CareFirst proposal draws cool response

First public hearing elicits skepticism on sale of health insurer

February 05, 2002|By Gus G. Sentementes | Gus G. Sentementes,SUN STAFF

Maryland citizens and leaders of several civic and advocacy groups expressed concern last night over the proposed conversion of nonprofit CareFirst Inc., the state's largest health insurer, to for-profit status and eventual sale to a larger, out-of-state company.

Critics said they worry about escalating premiums, the possibility of dwindling health coverage, the fate of seniors in rural areas and the presumed loss of control of in-state health care decisions to an out-of-state, for-profit company.

Maryland Insurance Com- missioner Steven B. Larsen said the hearing yesterday at Harford Community College was an opportunity for him to get "input from the citizens of Maryland ... regarding this acquisition and conversion."

Yesterday's hearing was the public's first opportunity to debate the CareFirst proposal.

The health insurer announced in November that it plans to convert from nonprofit status to profit-making and sell itself to WellPoint Health Networks Inc. for $1.3 billion.

WellPoint, with $9.2 billion in revenue in 2000, has 12.8 million members, and was the first Blues plan to convert to for-profit status, in the mid-1990s.

CareFirst's vice president and general counsel, John Picciotto, told the audience of about 200 last night that the merger with WellPoint will give CareFirst greater access to capital and that headquarters for each of CareFirst's plans in Maryland, Delaware and Washington will not change.

He also said that jobs in the region will be preserved, and local control will be maintained in health care decisions.

He said that premiums "will go up, regardless of whether we convert" to for-profit status, but said the increase won't be as large if CareFirst is allowed to convert.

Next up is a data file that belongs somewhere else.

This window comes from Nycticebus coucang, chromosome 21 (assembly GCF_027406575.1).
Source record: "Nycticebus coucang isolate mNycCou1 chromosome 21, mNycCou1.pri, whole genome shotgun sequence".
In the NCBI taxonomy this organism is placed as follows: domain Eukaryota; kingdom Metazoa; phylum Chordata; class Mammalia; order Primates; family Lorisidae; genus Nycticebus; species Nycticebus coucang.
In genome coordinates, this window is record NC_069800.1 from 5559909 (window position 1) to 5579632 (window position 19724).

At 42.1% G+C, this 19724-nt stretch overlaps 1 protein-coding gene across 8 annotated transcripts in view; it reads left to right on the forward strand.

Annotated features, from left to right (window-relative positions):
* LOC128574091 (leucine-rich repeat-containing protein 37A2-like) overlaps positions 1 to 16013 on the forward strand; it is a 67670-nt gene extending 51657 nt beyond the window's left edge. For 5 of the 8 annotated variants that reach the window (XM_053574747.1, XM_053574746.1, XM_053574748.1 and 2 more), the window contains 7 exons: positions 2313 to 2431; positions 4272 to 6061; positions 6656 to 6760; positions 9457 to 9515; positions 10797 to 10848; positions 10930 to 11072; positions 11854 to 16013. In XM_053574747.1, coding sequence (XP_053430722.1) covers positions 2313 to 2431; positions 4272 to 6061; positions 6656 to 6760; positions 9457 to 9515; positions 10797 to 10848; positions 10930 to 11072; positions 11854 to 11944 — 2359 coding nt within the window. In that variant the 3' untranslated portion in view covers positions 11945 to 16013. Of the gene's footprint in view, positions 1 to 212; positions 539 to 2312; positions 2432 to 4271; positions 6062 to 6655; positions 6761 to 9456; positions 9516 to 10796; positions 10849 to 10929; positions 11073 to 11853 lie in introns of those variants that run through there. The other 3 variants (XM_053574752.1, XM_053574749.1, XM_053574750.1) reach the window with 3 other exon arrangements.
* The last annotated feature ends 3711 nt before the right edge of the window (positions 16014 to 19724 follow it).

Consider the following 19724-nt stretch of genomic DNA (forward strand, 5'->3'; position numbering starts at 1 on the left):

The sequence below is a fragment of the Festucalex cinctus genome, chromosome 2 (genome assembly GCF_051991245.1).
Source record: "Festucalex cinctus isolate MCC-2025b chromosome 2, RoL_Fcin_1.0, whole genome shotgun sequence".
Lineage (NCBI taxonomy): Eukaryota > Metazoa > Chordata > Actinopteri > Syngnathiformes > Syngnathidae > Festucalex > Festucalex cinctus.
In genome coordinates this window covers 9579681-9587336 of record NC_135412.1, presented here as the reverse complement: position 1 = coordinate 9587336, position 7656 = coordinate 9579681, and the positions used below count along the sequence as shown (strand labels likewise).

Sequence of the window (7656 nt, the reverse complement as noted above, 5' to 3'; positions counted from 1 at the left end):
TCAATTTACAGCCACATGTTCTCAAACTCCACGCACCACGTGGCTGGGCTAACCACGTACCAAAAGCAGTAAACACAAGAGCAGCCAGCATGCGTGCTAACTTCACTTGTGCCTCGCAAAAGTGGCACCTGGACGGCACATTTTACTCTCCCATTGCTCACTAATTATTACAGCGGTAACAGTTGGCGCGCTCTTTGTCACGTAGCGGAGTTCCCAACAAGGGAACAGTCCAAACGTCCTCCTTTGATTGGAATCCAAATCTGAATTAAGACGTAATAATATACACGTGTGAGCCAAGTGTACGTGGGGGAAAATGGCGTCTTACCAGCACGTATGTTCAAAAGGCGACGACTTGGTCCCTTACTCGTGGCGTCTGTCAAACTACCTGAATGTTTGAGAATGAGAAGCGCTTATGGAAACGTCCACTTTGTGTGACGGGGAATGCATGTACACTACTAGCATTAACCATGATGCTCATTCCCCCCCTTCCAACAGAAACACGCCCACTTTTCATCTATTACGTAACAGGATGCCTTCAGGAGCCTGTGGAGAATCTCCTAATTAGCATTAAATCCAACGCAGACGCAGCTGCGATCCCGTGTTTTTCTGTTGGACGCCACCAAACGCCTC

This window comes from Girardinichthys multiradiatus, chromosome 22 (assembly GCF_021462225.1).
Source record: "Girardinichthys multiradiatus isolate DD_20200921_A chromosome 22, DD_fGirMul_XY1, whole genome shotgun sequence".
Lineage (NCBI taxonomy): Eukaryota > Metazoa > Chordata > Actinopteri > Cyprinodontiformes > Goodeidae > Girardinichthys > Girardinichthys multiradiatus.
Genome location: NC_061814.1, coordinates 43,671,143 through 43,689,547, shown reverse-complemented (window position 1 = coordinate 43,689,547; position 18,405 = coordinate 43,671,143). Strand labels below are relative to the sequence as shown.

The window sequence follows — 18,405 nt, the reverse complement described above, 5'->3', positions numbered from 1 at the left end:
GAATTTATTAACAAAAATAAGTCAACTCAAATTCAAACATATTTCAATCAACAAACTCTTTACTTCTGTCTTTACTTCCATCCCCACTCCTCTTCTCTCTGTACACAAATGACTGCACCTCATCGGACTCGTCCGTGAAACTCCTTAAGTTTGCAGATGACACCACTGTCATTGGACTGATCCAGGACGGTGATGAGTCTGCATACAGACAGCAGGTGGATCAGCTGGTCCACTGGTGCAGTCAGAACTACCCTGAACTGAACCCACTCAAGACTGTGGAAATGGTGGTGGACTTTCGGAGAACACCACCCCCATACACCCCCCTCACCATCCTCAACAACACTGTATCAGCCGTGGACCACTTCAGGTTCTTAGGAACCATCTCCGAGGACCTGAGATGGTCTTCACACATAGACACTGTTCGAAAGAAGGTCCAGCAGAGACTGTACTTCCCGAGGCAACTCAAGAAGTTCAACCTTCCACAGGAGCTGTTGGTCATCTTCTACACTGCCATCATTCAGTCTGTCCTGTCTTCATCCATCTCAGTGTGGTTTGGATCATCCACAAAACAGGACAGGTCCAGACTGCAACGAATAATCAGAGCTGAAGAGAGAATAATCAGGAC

Skeptics of the conversion-and-takeover plan asked last night why CareFirst needs to merge with a larger company in the first place.

"Bigger is not necessarily better," said Calvin M. Pierson, president of the Association of Maryland Hospitals and Health Systems. CareFirst's conversion and sale are not necessary to protect CareFirst's assets or market position in the region, he said.

The Maryland Citizens' Health Initiative (MCHI) presented a study that compared CareFirst and WellPoint. It found that while rates rose faster at WellPoint, the amount spent on health care is greater at CareFirst. It also found that CareFirst already spends more on technology than WellPoint.

Earlier, CareFirst's Picciotto said that WellPoint pays "within a tenth of a percent, the same health care dollar."

Vincent DeMarco, MCHI's executive director, said the organization has yet to take a stand on the CareFirst proposal, although his group was "very skeptical" of the proposed transaction.

Shirley Klein, vice president of Klein's Supermarkets in Harford County, was worried that higher rates at a for-profit CareFirst would mean costlier health insurance for her 600 employees.

"We are concerned that we would have to pass along higher costs to our customers through higher food prices," she said.

Proceeds from CareFirst's sale to WellPoint are supposed to go toward public and charitable purposes.

CareFirst's proposed conversion-and-takeover by WellPoint has set off a review process that will last about 12 months, Larsen said yesterday.

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